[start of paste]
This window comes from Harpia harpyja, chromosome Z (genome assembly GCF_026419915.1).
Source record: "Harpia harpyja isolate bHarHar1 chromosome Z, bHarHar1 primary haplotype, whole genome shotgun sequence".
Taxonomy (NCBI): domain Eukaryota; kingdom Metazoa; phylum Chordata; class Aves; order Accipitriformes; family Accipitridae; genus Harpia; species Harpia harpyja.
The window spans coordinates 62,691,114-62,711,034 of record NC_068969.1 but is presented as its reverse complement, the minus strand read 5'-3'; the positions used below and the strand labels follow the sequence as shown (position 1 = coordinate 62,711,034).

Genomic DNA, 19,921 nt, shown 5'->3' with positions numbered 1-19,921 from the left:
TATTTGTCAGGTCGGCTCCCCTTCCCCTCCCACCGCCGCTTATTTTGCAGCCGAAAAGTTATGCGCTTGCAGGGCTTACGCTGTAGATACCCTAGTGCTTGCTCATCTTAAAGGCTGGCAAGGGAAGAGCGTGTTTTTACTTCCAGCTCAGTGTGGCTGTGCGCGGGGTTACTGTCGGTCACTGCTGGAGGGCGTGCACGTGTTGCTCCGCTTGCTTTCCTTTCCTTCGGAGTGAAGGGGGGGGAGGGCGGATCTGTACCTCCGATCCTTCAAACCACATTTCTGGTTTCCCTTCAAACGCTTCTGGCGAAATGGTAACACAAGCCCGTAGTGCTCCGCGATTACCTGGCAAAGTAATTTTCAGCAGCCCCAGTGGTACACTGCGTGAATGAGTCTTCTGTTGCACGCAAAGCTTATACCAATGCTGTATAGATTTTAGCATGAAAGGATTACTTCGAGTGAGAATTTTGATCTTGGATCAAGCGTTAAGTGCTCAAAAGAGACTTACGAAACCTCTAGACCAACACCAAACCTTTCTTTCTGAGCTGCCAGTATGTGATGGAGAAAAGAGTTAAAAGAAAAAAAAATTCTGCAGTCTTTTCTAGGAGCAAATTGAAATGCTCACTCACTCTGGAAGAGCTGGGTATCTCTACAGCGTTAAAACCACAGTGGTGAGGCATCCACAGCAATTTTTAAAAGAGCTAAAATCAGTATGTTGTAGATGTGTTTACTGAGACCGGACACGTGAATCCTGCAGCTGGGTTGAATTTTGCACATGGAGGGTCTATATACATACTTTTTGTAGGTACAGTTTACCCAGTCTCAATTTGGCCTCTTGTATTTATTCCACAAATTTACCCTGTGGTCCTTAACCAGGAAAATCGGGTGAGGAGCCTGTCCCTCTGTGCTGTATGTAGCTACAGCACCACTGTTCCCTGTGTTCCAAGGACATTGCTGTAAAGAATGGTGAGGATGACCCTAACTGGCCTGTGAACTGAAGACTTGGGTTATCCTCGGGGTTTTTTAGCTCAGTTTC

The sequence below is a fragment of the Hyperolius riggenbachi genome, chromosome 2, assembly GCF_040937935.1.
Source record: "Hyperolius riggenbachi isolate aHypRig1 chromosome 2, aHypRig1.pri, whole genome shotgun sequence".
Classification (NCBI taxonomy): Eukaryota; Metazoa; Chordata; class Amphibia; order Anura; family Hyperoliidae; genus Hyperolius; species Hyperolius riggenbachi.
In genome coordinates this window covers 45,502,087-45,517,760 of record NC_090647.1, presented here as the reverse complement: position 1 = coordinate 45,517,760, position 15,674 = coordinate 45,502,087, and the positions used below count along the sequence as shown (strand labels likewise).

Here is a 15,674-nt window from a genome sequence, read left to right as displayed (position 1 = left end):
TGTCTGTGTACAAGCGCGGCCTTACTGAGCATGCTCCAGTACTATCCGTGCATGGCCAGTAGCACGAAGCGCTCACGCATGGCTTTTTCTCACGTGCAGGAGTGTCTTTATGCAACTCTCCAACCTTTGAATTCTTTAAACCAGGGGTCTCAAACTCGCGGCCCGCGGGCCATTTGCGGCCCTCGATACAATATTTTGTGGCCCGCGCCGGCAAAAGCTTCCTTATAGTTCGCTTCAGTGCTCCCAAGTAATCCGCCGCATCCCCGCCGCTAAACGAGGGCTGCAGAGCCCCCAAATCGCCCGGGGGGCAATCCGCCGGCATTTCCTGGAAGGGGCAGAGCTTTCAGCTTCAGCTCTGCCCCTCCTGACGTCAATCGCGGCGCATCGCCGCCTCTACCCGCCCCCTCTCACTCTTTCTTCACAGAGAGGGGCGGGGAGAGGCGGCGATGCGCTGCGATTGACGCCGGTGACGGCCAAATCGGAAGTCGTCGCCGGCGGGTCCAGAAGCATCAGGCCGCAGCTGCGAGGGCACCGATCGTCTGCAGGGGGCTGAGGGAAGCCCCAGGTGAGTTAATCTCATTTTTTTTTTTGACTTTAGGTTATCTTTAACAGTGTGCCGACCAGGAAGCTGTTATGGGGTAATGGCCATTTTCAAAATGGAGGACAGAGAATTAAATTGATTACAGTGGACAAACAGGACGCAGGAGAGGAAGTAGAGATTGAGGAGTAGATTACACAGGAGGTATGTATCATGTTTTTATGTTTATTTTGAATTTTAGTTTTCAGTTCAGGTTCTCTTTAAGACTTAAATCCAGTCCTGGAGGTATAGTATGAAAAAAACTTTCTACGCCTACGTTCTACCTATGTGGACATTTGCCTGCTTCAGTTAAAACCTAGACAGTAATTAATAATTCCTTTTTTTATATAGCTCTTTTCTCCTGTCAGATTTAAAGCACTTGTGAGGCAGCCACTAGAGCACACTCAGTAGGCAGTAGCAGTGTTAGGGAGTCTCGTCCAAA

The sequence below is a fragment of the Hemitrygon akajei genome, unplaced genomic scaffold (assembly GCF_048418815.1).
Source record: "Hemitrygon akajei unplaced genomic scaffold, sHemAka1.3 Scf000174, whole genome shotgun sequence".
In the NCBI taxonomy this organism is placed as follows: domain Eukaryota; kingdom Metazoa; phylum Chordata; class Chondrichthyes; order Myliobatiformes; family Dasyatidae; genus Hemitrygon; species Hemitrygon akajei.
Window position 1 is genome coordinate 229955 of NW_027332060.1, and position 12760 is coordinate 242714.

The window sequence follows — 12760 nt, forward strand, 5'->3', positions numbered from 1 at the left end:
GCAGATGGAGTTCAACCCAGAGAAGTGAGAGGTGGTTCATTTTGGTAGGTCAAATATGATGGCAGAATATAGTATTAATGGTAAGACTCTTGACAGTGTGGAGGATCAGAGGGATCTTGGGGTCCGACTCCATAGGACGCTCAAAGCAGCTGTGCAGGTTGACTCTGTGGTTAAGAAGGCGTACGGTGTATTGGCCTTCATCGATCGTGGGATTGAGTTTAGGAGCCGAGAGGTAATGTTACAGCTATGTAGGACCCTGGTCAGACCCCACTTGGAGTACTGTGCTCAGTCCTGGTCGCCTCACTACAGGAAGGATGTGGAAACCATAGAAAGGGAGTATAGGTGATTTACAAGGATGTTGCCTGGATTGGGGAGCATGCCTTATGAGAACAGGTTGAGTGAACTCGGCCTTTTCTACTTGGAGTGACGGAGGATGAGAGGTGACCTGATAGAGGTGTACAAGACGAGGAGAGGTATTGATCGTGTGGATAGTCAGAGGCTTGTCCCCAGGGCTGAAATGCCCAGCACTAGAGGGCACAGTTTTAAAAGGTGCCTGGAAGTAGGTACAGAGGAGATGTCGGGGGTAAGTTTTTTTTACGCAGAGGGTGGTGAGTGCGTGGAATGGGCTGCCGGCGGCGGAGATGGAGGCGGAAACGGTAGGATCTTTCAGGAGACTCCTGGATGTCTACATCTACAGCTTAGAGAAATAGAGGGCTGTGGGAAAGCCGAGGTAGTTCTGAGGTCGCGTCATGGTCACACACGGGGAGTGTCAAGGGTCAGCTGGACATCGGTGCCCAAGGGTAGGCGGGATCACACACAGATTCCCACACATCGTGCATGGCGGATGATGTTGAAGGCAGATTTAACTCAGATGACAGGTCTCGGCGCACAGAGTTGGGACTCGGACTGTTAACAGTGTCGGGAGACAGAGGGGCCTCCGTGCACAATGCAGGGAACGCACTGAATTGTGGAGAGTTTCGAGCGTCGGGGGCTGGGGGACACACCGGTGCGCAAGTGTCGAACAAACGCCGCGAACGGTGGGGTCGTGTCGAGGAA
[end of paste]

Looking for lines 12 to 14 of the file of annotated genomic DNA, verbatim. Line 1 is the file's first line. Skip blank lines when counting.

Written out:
TGTCTGTGTACAAGCGCGGCCTTACTGAGCATGCTCCAGTACTATCCGTGCATGGCCAGTAGCACGAAGCGCTCACGCATGGCTTTTTCTCACGTGCAGGAGTGTCTTTATGCAACTCTCCAACCTTTGAATTCTTTAAACCAGGGGTCTCAAACTCGCGGCCCGCGGGCCATTTGCGGCCCTCGATACAATATTTTGTGGCCCGCGCCGGCAAAAGCTTCCTTATAGTTCGCTTCAGTGCTCCCAAGTAATCCGCCGCATCCCCGCCGCTAAACGAGGGCTGCAGAGCCCCCAAATCGCCCGGGGGGCAATCCGCCGGCATTTCCTGGAAGGGGCAGAGCTTTCAGCTTCAGCTCTGCCCCTCCTGACGTCAATCGCGGCGCATCGCCGCCTCTACCCGCCCCCTCTCACTCTTTCTTCACAGAGAGGGGCGGGGAGAGGCGGCGATGCGCTGCGATTGACGCCGGTGACGGCCAAATCGGAAGTCGTCGCCGGCGGGTCCAGAAGCATCAGGCCGCAGCTGCGAGGGCACCGATCGTCTGCAGGGGGCTGAGGGAAGCCCCAGGTGAGTTAATCTCATTTTTTTTTTTGACTTTAGGTTATCTTTAACAGTGTGCCGACCAGGAAGCTGTTATGGGGTAATGGCCATTTTCAAAATGGAGGACAGAGAATTAAATTGATTACAGTGGACAAACAGGACGCAGGAGAGGAAGTAGAGATTGAGGAGTAGATTACACAGGAGGTATGTATCATGTTTTTATGTTTATTTTGAATTTTAGTTTTCAGTTCAGGTTCTCTTTAAGACTTAAATCCAGTCCTGGAGGTATAGTATGAAAAAAACTTTCTACGCCTACGTTCTACCTATGTGGACATTTGCCTGCTTCAGTTAAAACCTAGACAGTAATTAATAATTCCTTTTTTTATATAGCTCTTTTCTCCTGTCAGATTTAAAGCACTTGTGAGGCAGCCACTAGAGCACACTCAGTAGGCAGTAGCAGTGTTAGGGAGTCTCGTCCAAA

The sequence below is a fragment of the Hemitrygon akajei genome, unplaced genomic scaffold (assembly GCF_048418815.1).
Source record: "Hemitrygon akajei unplaced genomic scaffold, sHemAka1.3 Scf000174, whole genome shotgun sequence".